Running up to and especially following the shellacking the Democrats took in the recent Virginia statewide elections, U.S. House Speaker Nancy Pelosi and Senate Majority Leader Chuck Schumer have been feeling the heat trying to get something significant passed through Congress, taking the spotlight of the failing Biden agenda.
After months of internal fighting, the far-left members of the House acquiesced to the pressure too with most of them joining in passing the massive infrastructure bill on November 6th.
What did not also come up for a vote on 11/6 was the pork-filled, Marxist reconciliation bill.
Speaker Pelosi’s November 15th date to pass President Joe Biden’s social spending bill, known as Build Back Better, may have just hit a new snag.
The Congressional Budget Office (CBO), a federal agency that provides budget and economic information to Congress, said on Tuesday that it cannot give a definitive date for when it will have a final cost estimate score of the bill.
CBO Director Phillip L. Swagel said Tuesday that the agency would release individual portions of the bill as they are completed but could not give a specific estimate for when the final report would be done.
“We anticipate releasing estimates for individual titles of the bill as we complete them, some of which will be released this week,” Swagel wrote. “Other estimates will take longer, particularly for provisions in some titles that interact with those in other titles. When we determine a release date for the cost estimate for the entire bill, we will provide advance notice.”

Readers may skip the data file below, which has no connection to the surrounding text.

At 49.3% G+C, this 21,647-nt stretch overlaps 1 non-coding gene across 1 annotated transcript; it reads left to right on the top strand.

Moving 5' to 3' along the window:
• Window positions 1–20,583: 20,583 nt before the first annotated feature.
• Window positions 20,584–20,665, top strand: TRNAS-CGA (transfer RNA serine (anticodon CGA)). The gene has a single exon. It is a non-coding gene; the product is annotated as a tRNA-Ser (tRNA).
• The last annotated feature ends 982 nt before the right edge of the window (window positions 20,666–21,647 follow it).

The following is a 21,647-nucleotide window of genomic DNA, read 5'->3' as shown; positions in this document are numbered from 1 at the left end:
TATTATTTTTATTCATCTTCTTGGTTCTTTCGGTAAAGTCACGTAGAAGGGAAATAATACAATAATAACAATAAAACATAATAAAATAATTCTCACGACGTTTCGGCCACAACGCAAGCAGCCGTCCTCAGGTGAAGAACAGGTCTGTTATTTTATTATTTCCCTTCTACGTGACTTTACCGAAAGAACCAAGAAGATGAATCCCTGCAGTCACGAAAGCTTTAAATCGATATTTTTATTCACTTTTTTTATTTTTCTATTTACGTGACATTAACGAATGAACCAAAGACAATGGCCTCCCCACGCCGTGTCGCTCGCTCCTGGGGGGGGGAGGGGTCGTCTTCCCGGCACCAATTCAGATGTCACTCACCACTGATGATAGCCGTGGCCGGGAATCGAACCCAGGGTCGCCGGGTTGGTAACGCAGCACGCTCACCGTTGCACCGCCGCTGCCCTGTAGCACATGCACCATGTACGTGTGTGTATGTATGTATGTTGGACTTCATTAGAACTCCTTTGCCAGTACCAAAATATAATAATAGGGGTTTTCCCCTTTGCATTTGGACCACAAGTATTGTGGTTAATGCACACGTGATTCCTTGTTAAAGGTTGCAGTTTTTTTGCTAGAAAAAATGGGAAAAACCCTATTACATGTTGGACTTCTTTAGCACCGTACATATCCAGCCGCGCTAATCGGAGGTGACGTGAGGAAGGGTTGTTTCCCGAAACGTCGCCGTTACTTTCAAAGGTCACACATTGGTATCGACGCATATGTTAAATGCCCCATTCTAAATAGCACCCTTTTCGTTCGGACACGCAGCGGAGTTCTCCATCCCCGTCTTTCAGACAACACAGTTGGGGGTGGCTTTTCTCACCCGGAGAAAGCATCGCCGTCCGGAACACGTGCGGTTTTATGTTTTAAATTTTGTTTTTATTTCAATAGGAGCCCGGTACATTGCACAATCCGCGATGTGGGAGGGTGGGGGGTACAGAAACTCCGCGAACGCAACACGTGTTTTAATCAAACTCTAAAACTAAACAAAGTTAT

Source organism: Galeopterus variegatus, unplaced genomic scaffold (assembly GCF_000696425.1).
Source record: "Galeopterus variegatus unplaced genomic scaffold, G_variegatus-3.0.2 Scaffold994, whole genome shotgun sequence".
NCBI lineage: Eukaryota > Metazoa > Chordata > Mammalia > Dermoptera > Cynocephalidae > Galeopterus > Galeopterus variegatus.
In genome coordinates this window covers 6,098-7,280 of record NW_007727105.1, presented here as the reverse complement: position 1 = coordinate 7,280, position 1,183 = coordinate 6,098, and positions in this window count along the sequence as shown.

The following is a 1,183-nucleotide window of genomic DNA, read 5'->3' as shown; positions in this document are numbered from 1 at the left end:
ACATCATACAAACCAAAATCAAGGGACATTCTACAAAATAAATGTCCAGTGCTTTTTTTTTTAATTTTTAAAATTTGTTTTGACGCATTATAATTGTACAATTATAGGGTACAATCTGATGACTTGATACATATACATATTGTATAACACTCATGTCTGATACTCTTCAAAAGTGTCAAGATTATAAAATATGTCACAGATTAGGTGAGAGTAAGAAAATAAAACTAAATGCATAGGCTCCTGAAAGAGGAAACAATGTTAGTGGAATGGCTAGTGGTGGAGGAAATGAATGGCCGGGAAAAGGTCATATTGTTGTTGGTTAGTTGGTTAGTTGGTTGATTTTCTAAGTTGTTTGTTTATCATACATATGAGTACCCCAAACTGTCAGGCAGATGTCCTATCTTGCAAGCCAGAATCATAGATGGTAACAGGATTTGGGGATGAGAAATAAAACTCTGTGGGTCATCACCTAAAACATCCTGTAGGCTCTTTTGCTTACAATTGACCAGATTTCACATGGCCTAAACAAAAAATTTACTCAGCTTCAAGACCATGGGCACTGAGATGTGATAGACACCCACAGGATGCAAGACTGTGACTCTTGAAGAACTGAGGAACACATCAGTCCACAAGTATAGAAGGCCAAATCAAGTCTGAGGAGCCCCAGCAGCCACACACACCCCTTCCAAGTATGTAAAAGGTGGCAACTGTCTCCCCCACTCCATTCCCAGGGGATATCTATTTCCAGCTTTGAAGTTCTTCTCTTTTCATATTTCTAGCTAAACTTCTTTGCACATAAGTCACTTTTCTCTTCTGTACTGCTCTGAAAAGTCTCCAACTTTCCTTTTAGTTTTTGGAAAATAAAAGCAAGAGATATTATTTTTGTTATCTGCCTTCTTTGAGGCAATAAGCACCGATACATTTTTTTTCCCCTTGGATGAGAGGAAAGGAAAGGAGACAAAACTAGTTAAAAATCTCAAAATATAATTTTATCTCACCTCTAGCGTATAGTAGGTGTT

This delay in the CBO’s score of the actual costs of the bill will push back the timetable for when the House can hold a final vote. A group of moderate Democrats says getting a final CBO score is a prerequisite to their voting for the bill.
The House moderates and progressives agreed to a deal on Friday that allowed for a procedural vote on the spending bill as well as to pass a Senate-approved bipartisan infrastructure bill.
As part of the deal, five House moderates released a statement saying that they are committed to voting for the spending bill “as expeditiously as we receive fiscal information from the Congressional Budget Office – but in no event later than the week of November 15th.”
CBO Director Swagel said they would give advance notice when it determines the date when it will release a cost estimate for the full bill.
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